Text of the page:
I get the message There are stopped jobs. when I try to exit a bash shell sometimes. Here is a reproducible scenario in python 2.x.

  • ctrl + c is handled by the interpreter as an exception.
  • ctrl + z 'stops' the process.
  • ctrl + d exits python for reals.

Here's the real-world output to the terminal

example_user@example_server:~$ python
Python 2.7.3 (default, Sep 26 2013, 20:03:06)
[GCC 4.6.3] on linux2
Type "help", "copyright", "credits" or "license" for more information.


[1]+  Stopped                 python
example_user@example_server:~$ exit
There are stopped jobs.

Bash did not exit, I must exit again to exit the bash shell.

  • Q: What is a 'stopped job', or what does this mean?
  • Q: Can a stopped process be resumed?
  • Q: Does the first exit kill the stopped jobs?
  • Q: Is there a way to exit the shell the first time? (without entering exit twice)
Best Answer

A stopped job is one that has been temporarily put into the background and is no longer running, but is still using resources (i.e. system memory). Because this job is not attached to the current terminal it cannot produce output and receives no input from the user

You can see jobs you have running using the jobs builtin command in bash, probably other shells as well. Example.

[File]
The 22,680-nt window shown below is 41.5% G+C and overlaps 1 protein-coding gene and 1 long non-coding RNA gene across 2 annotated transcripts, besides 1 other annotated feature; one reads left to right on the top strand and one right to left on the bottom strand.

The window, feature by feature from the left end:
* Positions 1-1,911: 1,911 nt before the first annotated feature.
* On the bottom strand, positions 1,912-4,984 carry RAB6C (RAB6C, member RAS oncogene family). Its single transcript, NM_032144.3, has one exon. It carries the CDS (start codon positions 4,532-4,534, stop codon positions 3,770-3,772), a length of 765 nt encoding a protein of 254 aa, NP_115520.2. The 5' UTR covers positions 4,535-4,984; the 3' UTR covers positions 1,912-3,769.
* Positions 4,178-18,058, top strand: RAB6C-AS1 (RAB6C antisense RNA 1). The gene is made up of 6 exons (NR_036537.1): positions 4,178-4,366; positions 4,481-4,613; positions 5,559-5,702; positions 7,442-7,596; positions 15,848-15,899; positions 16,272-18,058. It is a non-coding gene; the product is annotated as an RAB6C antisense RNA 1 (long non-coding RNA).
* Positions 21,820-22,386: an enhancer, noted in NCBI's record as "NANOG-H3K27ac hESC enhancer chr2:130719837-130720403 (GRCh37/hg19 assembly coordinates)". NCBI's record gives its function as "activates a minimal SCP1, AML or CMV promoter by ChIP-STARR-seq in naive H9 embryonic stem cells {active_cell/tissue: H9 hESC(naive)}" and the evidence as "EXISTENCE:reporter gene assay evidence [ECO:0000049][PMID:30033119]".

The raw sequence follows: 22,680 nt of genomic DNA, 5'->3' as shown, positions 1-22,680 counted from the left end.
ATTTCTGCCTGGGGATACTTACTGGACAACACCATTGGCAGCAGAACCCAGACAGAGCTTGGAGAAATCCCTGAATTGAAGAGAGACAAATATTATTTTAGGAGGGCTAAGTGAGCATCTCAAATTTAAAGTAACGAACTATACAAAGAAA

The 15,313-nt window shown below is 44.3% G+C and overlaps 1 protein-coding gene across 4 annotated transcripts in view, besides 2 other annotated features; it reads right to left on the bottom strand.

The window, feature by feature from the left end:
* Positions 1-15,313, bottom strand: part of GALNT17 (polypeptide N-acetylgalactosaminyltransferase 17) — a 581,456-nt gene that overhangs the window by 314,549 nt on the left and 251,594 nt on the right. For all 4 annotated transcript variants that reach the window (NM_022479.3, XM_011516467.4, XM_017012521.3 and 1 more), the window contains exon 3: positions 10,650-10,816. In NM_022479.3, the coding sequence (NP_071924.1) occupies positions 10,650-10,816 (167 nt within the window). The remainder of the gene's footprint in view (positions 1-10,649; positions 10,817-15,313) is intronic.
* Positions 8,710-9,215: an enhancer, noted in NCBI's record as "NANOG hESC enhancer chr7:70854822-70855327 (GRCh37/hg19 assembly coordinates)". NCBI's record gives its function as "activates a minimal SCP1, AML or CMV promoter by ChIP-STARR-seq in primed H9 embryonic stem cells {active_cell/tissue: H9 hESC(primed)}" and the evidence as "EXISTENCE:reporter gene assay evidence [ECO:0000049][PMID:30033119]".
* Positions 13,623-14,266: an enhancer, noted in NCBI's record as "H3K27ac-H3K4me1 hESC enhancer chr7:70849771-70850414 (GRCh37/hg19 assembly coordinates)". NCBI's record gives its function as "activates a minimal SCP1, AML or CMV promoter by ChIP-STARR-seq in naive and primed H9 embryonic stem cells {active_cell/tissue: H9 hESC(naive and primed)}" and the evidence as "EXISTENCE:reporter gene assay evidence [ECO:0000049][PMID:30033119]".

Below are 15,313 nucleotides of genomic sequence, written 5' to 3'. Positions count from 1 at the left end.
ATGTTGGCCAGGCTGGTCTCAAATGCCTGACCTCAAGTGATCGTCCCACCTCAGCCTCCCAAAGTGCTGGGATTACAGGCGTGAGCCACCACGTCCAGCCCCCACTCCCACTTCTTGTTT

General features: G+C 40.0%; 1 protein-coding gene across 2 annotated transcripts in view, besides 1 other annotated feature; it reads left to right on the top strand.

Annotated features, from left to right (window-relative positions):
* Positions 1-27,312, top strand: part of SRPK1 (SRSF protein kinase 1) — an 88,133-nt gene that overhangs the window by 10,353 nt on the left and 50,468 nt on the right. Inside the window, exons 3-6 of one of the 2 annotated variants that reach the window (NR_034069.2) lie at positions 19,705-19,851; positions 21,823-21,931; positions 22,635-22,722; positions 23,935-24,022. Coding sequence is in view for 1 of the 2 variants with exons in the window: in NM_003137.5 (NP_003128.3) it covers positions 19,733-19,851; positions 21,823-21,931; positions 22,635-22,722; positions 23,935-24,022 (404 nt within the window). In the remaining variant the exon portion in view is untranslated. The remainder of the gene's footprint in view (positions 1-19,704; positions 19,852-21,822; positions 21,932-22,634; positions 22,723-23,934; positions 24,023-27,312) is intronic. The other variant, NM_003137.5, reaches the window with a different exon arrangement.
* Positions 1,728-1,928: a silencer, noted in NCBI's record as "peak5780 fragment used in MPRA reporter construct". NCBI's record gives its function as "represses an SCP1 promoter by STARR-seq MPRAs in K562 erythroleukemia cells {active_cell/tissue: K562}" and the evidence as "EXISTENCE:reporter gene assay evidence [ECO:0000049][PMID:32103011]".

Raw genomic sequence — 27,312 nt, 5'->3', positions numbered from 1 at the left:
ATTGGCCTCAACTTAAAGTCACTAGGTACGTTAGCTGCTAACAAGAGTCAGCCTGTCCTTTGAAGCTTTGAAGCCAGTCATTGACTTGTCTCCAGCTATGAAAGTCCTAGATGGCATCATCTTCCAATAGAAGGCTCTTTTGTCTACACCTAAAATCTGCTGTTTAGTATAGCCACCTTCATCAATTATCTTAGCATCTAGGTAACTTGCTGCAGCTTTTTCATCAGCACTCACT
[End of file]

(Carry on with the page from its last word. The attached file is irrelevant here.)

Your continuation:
user@mysystem:~$ jobs
[1] + Stopped                python

You can resume a stopped job by using the fg (foreground) bash built-in command. If you have multiple commands that have been stopped you must specify which one to resume by passing jobspec number on the command line with fg . If only one program is stopped, you may use fg alone.

user@mysystem:~$ fg 1

At this point you're back in the python interpreter and you can leave the process by executing control-d

Conversely, you may kill the command with either it's jobspec or PID. Take example

user@mysystem:~$ ps
  PID TTY          TIME CMD
16174 pts/3    00:00:00 bash
17781 pts/3    00:00:00 python
18276 pts/3    00:00:00 ps
user@mysystem:~$ kill 17781
[1]+  Killed                  python

The jobspec uses the percentage key and precedes the number

user@mysystem:~$ kill %1
[1]+  Terminated              python

When you do an exit command on stopped jobs the warning you saw will be shown The jobs will continue if they are taken seriously for safety You have to make sure you're aware you're trying to kill jobs that you forgot you've stopped The second time you use the exit command the jobs are terminated and the shell is shutdown This might cause problems for some programs that are not intended to be killed in this way

In bash it seems you can use the logout command which will kill stopped processes and exit. This may cause unwelcome results

Some programs may not exit when terminated in this way and your system could end up with a lot of orphaned processes using up resources if you make a habit of it

Note that you can create background processes that stop if they require user input

user@mysystem:~$ python &
[1] 19028
user@mysystem:~$ jobs
[1]+  Stopped                 python

You can resume and kill these jobs in the same way you did jobs that you stopped with the Ctrl-z interrupt.